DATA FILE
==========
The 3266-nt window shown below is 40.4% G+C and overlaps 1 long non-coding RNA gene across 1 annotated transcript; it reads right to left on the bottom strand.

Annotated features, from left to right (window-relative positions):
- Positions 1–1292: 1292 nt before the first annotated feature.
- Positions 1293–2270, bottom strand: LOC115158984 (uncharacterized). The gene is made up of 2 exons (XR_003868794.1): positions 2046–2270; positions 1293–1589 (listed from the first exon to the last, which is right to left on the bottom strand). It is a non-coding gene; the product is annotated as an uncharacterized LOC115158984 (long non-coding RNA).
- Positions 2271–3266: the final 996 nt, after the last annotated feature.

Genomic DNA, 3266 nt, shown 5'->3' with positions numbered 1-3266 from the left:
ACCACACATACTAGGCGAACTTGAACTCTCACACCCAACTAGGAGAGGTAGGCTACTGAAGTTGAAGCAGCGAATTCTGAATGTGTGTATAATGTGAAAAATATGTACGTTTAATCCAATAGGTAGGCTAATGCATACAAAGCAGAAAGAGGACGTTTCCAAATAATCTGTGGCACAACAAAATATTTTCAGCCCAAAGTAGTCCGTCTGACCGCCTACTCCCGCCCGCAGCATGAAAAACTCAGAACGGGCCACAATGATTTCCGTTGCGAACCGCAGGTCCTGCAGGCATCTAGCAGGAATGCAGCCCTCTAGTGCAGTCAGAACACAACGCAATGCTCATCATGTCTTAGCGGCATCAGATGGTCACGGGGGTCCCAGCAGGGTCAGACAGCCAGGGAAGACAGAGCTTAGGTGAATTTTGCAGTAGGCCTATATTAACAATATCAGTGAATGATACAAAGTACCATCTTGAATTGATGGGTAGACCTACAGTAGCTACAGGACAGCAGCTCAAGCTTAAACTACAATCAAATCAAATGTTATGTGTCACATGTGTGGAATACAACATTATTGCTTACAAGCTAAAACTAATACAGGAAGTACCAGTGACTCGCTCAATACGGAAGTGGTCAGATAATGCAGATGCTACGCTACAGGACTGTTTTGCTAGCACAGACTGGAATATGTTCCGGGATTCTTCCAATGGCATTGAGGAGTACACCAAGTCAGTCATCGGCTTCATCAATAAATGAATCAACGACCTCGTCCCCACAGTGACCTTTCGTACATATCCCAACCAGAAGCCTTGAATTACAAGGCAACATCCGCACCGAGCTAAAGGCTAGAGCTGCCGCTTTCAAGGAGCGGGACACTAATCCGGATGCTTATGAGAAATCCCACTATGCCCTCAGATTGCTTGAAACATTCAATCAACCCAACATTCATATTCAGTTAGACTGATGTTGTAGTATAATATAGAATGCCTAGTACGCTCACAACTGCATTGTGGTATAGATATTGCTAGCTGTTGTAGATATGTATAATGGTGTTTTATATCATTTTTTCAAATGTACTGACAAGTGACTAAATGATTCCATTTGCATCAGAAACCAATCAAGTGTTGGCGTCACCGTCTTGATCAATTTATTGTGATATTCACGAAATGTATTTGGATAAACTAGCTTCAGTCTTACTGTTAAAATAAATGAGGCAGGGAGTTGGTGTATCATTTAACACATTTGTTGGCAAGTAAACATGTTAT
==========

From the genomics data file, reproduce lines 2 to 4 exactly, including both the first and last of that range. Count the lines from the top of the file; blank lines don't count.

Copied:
Annotated features, from left to right (window-relative positions):
- Positions 1–1292: 1292 nt before the first annotated feature.
- Positions 1293–2270, bottom strand: LOC115158984 (uncharacterized). The gene is made up of 2 exons (XR_003868794.1): positions 2046–2270; positions 1293–1589 (listed from the first exon to the last, which is right to left on the bottom strand). It is a non-coding gene; the product is annotated as an uncharacterized LOC115158984 (long non-coding RNA).